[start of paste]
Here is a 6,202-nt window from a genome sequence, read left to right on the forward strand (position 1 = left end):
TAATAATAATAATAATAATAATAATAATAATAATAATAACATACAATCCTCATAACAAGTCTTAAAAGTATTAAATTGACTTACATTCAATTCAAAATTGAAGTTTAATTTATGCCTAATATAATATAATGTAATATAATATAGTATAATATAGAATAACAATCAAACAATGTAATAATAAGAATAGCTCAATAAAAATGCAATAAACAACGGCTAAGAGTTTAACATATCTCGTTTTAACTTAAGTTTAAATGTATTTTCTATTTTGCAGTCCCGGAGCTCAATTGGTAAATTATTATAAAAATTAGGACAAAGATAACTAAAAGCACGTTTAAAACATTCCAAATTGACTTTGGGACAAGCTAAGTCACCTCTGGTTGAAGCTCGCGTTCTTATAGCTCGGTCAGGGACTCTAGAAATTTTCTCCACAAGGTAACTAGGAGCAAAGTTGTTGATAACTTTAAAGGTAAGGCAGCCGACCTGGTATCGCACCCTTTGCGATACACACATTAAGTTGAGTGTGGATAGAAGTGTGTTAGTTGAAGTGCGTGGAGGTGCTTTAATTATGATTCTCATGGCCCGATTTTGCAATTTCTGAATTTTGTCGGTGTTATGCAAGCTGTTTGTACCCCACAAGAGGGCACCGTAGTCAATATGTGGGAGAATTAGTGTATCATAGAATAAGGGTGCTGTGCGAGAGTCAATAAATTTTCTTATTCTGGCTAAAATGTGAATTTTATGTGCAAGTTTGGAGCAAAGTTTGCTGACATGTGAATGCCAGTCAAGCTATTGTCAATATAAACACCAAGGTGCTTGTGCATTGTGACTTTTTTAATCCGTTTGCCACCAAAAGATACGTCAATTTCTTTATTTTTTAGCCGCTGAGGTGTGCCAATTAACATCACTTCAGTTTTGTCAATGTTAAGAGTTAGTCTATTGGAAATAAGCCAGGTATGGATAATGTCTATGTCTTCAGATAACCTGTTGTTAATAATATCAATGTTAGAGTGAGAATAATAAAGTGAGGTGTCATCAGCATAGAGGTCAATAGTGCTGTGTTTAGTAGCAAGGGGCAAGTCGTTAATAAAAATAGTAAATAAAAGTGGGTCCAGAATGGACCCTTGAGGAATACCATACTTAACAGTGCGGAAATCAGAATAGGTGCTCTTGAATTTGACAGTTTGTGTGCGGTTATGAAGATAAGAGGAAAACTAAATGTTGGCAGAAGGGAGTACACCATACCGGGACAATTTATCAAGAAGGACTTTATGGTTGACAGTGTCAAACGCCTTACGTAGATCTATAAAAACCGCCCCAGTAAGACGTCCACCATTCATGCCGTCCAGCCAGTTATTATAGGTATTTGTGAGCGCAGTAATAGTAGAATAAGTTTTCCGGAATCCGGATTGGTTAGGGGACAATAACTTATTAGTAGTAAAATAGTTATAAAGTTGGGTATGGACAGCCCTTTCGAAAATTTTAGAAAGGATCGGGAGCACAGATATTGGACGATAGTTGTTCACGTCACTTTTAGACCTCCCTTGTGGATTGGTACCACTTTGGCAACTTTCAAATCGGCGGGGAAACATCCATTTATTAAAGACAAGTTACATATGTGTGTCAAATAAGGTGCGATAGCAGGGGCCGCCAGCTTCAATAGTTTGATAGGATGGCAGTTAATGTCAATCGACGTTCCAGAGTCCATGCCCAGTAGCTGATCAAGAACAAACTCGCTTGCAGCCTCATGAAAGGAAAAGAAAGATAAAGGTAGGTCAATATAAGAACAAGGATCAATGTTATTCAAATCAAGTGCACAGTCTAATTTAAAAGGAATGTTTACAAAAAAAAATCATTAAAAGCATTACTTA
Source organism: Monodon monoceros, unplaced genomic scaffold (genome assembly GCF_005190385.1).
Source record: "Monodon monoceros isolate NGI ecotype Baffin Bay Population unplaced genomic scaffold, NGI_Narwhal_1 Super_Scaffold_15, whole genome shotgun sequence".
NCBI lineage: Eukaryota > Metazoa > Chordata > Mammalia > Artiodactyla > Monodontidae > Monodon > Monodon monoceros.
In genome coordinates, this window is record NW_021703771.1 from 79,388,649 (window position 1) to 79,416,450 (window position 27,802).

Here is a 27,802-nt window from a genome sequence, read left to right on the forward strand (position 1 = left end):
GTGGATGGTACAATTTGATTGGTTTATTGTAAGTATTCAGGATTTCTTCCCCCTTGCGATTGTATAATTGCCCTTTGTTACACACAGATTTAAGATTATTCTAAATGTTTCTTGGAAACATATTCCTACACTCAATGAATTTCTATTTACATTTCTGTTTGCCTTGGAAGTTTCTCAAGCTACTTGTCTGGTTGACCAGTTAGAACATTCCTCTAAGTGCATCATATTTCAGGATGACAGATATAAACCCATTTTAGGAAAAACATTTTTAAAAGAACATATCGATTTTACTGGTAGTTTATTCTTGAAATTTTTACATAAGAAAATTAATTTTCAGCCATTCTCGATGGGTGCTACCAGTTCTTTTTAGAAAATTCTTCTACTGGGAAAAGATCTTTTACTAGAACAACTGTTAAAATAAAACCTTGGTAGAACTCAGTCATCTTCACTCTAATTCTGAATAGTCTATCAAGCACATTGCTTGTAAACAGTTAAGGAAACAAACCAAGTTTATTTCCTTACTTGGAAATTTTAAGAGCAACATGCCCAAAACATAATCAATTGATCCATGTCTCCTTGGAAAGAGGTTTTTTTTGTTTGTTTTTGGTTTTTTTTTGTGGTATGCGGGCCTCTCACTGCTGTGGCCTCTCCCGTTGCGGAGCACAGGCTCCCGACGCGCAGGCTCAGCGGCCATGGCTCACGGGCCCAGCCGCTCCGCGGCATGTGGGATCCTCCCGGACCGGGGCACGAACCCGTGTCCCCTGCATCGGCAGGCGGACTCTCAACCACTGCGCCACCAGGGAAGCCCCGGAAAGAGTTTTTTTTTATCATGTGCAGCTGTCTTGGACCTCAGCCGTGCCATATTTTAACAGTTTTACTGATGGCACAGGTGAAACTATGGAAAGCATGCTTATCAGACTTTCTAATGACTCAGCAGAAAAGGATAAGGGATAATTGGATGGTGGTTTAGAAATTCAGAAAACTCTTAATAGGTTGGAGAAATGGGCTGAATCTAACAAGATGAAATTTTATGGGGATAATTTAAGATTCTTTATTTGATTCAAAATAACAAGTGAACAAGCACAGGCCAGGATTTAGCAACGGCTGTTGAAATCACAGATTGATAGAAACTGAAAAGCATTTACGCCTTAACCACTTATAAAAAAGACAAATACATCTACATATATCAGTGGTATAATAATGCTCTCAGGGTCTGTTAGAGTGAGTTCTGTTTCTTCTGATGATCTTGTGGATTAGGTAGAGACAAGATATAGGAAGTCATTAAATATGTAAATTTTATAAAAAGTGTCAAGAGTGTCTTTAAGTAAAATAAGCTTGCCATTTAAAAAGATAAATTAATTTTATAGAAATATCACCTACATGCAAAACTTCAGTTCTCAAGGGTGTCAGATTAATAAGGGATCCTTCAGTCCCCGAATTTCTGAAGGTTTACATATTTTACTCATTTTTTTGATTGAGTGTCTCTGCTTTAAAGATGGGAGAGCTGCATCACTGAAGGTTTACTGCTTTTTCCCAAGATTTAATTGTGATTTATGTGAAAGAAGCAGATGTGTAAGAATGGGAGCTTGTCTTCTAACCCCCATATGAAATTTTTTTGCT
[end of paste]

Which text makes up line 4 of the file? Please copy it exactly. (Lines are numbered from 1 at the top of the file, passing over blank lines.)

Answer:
Source record: "Monodon monoceros isolate NGI ecotype Baffin Bay Population unplaced genomic scaffold, NGI_Narwhal_1 Super_Scaffold_15, whole genome shotgun sequence".